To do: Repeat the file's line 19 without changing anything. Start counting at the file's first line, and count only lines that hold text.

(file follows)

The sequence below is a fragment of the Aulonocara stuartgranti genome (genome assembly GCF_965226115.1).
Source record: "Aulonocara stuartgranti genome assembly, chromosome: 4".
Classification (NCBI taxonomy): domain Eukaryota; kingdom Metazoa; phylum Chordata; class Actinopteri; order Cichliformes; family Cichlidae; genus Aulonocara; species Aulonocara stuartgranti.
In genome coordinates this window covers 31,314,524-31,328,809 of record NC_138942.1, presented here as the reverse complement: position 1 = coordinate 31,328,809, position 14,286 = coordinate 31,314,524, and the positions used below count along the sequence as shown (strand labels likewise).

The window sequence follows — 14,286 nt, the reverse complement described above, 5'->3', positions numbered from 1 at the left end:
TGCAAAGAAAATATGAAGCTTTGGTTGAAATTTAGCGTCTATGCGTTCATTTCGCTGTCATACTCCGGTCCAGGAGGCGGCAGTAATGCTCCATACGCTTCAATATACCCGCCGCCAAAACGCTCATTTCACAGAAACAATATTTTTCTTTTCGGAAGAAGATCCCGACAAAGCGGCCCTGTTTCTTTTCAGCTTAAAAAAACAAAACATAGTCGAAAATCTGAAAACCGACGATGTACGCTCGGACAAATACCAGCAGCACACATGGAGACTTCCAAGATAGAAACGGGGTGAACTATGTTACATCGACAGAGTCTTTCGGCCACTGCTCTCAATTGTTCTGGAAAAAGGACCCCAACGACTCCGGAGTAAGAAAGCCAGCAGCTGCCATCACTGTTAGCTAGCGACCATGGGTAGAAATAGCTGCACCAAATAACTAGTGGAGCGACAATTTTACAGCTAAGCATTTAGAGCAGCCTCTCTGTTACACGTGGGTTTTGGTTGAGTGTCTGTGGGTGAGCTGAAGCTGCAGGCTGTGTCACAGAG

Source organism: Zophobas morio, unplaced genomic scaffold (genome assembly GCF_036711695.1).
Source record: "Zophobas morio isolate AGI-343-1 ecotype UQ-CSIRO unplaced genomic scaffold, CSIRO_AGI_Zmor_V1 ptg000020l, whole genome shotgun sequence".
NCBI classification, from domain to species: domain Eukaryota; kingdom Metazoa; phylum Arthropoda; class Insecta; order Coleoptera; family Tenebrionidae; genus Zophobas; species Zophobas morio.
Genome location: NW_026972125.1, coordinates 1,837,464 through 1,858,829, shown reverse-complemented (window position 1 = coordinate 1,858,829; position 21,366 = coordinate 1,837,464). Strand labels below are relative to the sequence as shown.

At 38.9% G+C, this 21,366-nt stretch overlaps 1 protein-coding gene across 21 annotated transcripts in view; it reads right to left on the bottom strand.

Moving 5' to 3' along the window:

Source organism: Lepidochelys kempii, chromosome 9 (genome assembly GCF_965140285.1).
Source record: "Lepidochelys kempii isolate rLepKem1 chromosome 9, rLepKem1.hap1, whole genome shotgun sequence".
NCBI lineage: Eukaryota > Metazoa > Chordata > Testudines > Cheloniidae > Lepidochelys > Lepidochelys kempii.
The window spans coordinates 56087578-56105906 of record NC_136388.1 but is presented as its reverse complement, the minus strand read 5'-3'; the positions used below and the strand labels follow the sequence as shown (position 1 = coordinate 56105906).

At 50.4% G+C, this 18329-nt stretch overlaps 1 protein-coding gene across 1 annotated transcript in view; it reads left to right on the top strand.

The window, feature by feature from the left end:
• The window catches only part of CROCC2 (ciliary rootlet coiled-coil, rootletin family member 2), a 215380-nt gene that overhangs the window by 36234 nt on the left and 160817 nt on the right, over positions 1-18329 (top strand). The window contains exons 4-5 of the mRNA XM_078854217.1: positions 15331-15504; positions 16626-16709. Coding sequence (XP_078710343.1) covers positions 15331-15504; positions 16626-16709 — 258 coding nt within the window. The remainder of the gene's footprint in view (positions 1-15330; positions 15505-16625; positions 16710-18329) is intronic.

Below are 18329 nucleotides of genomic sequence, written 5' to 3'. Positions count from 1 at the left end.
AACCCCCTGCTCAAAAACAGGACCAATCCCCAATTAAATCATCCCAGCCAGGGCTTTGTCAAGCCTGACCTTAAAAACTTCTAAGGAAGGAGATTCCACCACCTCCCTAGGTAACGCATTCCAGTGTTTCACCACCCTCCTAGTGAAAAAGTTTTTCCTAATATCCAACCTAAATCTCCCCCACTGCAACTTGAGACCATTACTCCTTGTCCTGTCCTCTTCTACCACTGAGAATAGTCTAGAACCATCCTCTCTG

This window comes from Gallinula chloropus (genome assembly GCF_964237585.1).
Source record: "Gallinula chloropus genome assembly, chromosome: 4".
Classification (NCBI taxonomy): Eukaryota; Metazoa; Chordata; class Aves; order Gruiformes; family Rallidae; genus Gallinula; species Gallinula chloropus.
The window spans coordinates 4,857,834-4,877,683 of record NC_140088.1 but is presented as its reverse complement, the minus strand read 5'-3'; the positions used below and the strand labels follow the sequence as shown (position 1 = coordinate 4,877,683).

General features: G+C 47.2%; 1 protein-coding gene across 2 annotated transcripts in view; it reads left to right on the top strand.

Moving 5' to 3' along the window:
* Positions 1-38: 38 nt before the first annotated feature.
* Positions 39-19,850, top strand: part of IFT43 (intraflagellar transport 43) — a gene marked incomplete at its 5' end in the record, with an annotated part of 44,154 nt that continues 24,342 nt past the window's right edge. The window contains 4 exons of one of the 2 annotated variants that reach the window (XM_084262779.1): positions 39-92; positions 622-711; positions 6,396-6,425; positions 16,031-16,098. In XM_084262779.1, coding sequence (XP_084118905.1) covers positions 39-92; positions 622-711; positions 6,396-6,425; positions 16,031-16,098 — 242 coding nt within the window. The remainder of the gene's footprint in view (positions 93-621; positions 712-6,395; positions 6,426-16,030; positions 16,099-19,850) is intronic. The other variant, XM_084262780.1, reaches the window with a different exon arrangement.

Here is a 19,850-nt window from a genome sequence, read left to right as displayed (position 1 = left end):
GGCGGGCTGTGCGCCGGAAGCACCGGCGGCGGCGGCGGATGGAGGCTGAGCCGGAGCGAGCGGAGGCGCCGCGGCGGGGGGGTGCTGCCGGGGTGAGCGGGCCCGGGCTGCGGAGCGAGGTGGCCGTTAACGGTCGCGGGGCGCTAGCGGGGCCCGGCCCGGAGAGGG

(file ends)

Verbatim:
• The window catches only part of CROCC2 (ciliary rootlet coiled-coil, rootletin family member 2), a 215380-nt gene that overhangs the window by 36234 nt on the left and 160817 nt on the right, over positions 1-18329 (top strand). The window contains exons 4-5 of the mRNA XM_078854217.1: positions 15331-15504; positions 16626-16709. Coding sequence (XP_078710343.1) covers positions 15331-15504; positions 16626-16709 — 258 coding nt within the window. The remainder of the gene's footprint in view (positions 1-15330; positions 15505-16625; positions 16710-18329) is intronic.